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Crash Avoidance Technology Could Save Teen Lives

Vehicle Safety Technologies and Teen Drivers

Crash avoidance vehicle safety technology could prevent or mitigate as many as three-quarters of fatal collisions involving teen drivers, according to a new study released by the Insurance Institute for Highway Safety (IIHS).

While the technologies do not stop every single crash that they are designed to address, the agency’s analysis showed significant potential benefits for teen drivers if the technologies were widely used. 

Teen Drivers are at Higher Risk

When looking at the per-mile-driven rates, teen drivers are close to four times more likely to be involved in a collision than drivers who are at least 20 years old. Out of all age groups except 80+, teen drivers are the most likely to be involved in a fatal crash. A few factors play into that high risk: inexperience, speeding, and low seat belt use.

Prior research has shown that teen drivers are not as skilled at recognizing hazards and controlling their vehicles as those with more experience. This can result in an increase in crashes that involve loss of vehicle control. Teen drivers are also more likely to lose focus. They are less likely to decrease vehicle speed to compensate for poor visibility or slick roads. Finally, they are often involved in right-angle and rear-end crashes.

Given the tendencies outlined above, crash avoidance technologies such as lane departure prevention and front crash prevention, which are designed for all drivers, could be particularly beneficial for teens.

Safety Technology Specifically for Teen Drivers

Some software developers and automakers offer technologies that are specifically geared toward teen driver issues. Examples include speed limiting devices that can be controlled by parents, and system locking technologies that only release when the seat belts are engaged. Certain smartphone apps can provide parents with real-time alerts when their teen is breaking nighttime driving curfews or speeding.

Not Perfect But Beneficial

Even if it turns out that the technologies are only moderately effective, that still could translate into the prevention of many injuries and deaths. Research by IIHS reveals that nearly 40 percent of teen driver fatalities involve speeding. Speeding contributes to about one-fifth of all teen driver injury crashes. Approximately 40 percent of teen driver fatalities were not wearing their seat belt. A significant percentage of crashes causing injuries and deaths of teen drivers occur between 9:00 p.m. and 6:00 a.m.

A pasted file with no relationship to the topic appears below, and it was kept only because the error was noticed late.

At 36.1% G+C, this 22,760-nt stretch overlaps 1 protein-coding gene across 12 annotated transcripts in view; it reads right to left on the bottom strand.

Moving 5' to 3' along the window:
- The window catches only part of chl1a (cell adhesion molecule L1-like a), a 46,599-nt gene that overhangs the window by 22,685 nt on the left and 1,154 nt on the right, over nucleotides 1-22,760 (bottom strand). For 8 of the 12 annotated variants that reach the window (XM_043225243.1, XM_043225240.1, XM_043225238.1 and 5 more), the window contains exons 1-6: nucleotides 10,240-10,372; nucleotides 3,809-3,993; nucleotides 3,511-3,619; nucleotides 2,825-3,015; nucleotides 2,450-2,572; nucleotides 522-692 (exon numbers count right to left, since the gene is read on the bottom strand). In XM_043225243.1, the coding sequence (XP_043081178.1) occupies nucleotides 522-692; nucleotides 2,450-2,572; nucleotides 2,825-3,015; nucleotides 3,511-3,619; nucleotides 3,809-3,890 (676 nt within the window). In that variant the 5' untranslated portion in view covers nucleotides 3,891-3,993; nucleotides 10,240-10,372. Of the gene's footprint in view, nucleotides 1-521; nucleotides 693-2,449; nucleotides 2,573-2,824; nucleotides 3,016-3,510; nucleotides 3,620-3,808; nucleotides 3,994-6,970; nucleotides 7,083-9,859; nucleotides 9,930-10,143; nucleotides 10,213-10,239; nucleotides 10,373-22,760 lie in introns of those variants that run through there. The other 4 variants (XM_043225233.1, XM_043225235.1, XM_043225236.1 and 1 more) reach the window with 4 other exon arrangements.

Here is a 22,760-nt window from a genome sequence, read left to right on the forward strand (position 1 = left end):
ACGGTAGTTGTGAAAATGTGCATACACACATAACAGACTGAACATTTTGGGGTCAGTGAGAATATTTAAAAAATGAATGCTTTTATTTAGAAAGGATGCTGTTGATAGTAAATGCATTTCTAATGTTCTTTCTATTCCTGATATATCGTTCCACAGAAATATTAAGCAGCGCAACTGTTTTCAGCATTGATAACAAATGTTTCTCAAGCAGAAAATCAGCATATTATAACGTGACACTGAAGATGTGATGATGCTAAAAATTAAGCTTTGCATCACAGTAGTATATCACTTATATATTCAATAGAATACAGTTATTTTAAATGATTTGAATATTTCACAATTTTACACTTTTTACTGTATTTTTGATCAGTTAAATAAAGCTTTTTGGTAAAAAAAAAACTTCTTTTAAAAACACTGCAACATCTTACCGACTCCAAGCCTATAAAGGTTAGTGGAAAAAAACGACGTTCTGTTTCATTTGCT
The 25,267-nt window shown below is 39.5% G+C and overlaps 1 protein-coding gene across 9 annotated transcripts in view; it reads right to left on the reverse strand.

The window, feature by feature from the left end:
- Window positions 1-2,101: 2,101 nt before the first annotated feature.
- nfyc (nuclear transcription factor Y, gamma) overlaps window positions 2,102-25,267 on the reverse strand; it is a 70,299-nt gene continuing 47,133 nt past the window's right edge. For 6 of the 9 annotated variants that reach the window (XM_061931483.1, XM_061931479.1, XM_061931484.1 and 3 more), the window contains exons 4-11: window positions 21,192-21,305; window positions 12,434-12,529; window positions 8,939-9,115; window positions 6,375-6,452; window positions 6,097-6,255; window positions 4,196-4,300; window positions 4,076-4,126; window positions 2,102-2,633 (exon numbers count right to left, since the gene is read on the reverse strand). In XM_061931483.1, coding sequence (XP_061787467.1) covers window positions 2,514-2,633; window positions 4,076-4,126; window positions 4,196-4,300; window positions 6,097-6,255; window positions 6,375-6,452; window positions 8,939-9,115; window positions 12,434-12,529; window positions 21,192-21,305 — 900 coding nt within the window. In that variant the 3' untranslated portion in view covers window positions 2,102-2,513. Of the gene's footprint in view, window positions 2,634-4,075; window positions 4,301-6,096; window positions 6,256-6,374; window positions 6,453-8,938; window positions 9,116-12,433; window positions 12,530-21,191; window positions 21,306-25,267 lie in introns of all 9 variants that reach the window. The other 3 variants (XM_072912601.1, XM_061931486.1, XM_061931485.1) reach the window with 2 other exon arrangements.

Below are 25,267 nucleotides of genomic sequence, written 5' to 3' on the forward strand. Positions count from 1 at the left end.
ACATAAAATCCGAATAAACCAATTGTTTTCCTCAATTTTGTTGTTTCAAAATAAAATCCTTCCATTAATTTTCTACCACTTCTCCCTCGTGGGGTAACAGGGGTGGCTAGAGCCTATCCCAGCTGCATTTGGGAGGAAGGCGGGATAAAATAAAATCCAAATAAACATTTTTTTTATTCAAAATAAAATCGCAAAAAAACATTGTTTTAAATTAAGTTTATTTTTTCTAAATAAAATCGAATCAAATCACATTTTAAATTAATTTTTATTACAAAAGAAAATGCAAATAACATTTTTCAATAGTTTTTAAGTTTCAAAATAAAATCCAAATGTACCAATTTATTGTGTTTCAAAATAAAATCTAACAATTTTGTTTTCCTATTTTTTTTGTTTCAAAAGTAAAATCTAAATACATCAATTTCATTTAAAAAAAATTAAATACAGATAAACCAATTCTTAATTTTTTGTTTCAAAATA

For any app-based technology, such as those that alert parents of after-hour driving, they are only going to be effective if they are used and if parents take action when alerts are received. 

The Availability of Vehicle Safety Technology

We have a long way to go before the use of these technologies becomes widespread on our roads. By 2023, it is estimated that only about a fourth of all vehicles on the roads will be equipped with lane departure warnings, AEB, and blind-spot monitoring. And since teen drivers are more likely to drive older and less-equipped vehicles, the number of teens being assisted by these technologies will be few. As the years go by, however, and the current fleet of vehicles on U.S. roadways ages out, we can expect to see these technologies help lower accident rates for all drivers, including teens.

Watch the YouTube video. The IIHS recently posted this lighthearted video on Lego crash avoidance.

Yuba City Personal Injury Lawyer

Thanks for reading. I’m Ed Smith, a Yuba City personal injury attorney. For close to four decades, the skilled injury lawyers at AutoAccident.com have been advocates for injured Yuba City residents. Serious car crashes can disrupt your life. They may result in crushing medical bills and income loss. An experienced attorney can ensure that your case receives optimal financial compensation. If you or a loved one has been injured in a car accident and would like to receive our free and friendly legal advice, call us at (530) 392-9400 or (800) 404-5400. 

Photo: https://pixabay.com/photos/behind-the-wheel-driver-young-woman-4789777/

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